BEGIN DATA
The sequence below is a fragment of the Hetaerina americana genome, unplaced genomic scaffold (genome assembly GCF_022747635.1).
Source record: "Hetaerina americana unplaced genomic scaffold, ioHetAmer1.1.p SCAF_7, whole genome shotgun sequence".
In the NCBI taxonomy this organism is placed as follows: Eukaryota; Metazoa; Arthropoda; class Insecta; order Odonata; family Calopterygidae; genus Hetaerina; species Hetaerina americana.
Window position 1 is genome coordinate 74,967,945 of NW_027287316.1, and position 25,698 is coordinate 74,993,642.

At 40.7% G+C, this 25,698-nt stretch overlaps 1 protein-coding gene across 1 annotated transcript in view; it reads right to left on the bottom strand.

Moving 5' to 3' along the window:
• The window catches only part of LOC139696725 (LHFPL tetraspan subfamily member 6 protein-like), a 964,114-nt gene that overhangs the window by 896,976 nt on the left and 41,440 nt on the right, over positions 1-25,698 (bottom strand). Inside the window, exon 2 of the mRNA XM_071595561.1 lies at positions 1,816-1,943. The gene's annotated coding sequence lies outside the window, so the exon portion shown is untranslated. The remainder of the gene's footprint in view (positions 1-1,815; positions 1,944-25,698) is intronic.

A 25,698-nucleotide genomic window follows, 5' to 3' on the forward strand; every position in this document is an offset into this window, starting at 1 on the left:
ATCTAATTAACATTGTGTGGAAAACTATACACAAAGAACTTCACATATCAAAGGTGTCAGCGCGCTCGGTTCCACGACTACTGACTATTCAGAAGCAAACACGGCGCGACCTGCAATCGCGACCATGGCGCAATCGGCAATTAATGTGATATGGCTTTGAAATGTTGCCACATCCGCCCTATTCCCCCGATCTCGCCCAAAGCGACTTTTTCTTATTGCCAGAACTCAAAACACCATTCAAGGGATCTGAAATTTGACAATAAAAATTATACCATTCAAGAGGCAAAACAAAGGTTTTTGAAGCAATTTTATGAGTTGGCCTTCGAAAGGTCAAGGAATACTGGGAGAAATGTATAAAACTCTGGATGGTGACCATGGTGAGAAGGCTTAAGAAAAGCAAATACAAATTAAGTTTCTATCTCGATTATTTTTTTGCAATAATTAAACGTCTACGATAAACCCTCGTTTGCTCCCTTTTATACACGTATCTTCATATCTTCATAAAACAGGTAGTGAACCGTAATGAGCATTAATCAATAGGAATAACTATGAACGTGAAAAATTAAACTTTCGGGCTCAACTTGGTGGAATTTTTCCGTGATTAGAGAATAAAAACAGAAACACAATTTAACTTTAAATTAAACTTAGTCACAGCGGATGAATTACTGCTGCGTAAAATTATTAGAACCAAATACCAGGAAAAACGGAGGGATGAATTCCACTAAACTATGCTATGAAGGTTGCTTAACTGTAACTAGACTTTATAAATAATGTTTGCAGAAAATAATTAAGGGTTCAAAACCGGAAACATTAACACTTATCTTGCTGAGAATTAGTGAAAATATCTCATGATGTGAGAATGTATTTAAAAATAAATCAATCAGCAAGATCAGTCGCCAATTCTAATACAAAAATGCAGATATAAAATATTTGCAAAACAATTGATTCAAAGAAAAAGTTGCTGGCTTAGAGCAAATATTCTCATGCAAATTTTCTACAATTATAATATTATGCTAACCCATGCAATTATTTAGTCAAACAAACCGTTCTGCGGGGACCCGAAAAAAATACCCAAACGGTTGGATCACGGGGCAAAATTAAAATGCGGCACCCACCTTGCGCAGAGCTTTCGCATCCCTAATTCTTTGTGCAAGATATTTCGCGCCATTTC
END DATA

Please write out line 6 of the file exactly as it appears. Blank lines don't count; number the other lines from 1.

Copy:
Moving 5' to 3' along the window: